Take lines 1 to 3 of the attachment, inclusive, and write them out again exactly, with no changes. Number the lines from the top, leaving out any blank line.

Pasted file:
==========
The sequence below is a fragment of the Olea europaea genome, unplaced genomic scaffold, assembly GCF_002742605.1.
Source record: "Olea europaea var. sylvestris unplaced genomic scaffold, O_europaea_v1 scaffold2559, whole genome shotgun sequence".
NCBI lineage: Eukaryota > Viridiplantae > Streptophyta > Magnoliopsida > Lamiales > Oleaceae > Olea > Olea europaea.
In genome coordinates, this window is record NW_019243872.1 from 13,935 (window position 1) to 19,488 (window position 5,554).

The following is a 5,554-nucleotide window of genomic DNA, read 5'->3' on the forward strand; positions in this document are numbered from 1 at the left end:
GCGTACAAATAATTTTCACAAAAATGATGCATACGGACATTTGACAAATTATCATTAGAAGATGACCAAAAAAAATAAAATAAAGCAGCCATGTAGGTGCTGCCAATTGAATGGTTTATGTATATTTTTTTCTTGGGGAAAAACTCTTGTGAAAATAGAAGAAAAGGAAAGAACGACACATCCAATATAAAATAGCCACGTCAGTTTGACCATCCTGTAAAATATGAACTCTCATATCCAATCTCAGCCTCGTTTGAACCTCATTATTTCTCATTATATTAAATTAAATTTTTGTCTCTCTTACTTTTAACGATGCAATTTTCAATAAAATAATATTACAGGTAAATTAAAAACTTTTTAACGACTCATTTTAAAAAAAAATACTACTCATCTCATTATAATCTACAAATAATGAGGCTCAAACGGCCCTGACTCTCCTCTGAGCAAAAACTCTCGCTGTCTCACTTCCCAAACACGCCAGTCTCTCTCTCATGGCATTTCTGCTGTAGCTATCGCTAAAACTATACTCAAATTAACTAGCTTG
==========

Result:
The sequence below is a fragment of the Olea europaea genome, unplaced genomic scaffold, assembly GCF_002742605.1.
Source record: "Olea europaea var. sylvestris unplaced genomic scaffold, O_europaea_v1 scaffold2559, whole genome shotgun sequence".
NCBI lineage: Eukaryota > Viridiplantae > Streptophyta > Magnoliopsida > Lamiales > Oleaceae > Olea > Olea europaea.